In Panama, the term Derecho Posesorio basically means right of possession, which is a more familiar term for most foreign investors. Derechp Posesorio is really a kind of land reform that came along back in the 1960’s while under the leadership of General Omar Torrijos, the father of Panama’s Martin Torrijos.
For the rights of possession, the original purpose of the land reform was to give Panama’s farmers, who had little resources but worked the land without having the title, some initial form of legal right to the land that they were farming.
Regarding real estate in Panama, the biggest difference between rights of possession and having the title is that with the title you’ll have a registered deed in the public registry, which of course eliminates all the questions that would come up regarding ownership of the real estate in Panama. Basically, with the title nobody can contest the ownership of land. In addition to this, banks usually do not give out loans for land that has right of possession.
It’s important to know that it is possible to title land that is owned through rights of possession, but this method of acquiring land does come with a certain level of risk. However, if done right this method of obtaining real estate in Panama can be a very economic way to go about it. There are a number of steps required to title land that is own through rights of possession.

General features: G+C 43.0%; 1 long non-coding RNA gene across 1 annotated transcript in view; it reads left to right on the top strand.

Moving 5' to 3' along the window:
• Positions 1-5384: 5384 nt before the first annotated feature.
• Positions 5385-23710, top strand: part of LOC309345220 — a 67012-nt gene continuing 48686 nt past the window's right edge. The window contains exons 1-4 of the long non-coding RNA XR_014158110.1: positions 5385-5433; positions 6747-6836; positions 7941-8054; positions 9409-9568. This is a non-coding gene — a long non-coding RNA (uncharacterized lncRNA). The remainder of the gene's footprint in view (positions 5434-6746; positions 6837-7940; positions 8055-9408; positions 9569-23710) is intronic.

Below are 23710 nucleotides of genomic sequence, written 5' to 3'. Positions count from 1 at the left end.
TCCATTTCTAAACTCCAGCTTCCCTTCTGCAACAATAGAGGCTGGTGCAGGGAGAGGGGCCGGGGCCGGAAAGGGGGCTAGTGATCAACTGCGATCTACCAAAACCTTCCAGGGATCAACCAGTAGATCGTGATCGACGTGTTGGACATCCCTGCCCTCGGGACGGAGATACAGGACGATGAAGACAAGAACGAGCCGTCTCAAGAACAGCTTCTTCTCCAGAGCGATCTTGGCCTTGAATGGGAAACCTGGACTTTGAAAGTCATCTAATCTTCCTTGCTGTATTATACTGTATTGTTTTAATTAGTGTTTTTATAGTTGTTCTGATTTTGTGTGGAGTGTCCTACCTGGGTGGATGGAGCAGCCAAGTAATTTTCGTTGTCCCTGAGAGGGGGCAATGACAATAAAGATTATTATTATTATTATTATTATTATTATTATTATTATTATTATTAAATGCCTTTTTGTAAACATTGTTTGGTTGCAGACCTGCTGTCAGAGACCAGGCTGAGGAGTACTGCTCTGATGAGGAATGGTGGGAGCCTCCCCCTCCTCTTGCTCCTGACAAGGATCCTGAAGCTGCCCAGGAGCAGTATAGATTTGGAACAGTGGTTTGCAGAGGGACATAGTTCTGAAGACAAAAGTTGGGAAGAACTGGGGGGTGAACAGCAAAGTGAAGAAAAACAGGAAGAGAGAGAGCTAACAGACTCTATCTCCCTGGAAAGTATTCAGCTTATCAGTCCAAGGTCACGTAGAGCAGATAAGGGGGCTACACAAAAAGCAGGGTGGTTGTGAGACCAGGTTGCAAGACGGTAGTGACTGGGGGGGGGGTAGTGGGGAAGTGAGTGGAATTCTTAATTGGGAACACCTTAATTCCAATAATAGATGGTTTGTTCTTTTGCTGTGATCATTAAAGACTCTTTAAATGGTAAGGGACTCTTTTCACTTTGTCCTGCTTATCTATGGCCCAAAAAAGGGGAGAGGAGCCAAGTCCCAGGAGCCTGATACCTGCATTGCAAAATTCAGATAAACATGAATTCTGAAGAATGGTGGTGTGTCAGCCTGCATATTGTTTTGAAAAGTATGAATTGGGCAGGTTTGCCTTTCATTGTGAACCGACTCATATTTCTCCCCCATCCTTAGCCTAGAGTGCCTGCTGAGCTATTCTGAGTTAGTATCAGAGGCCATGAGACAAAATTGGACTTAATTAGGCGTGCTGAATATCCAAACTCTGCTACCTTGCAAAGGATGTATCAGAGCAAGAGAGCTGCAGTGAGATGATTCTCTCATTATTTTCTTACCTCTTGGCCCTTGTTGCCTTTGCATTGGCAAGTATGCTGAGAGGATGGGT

Firstly, the land with the right of possession status has to be surveyed and it has to have the boundaries formalized by a licensed surveyor. Second, a formal request needs to be presented to the neighbors of the land in question and signed by them. Third, after all the neighbors have signed off on the property with rights of possession, the Agricultural Reform Office (Roforma Agraria) must do a complete and formal inspection of the property in question. Fourth, after the inspection has been approved, and after all the neighbors have been able to confirm the boundary lines, the agricultural reforms office will have to emit a resolution. Fifth, the value the government sets forth for the land must be paid. This value of course will depend on the location of the land. Lastly, the documentation for the land is promptly sent to the Public Registry to finally receive the title.
All in all, the process of receiving a title for a land you wish to own from rights of possession status usually takes somewhere between six and eight months, and it is a right that is solely reserved for Panamanian Nationals.
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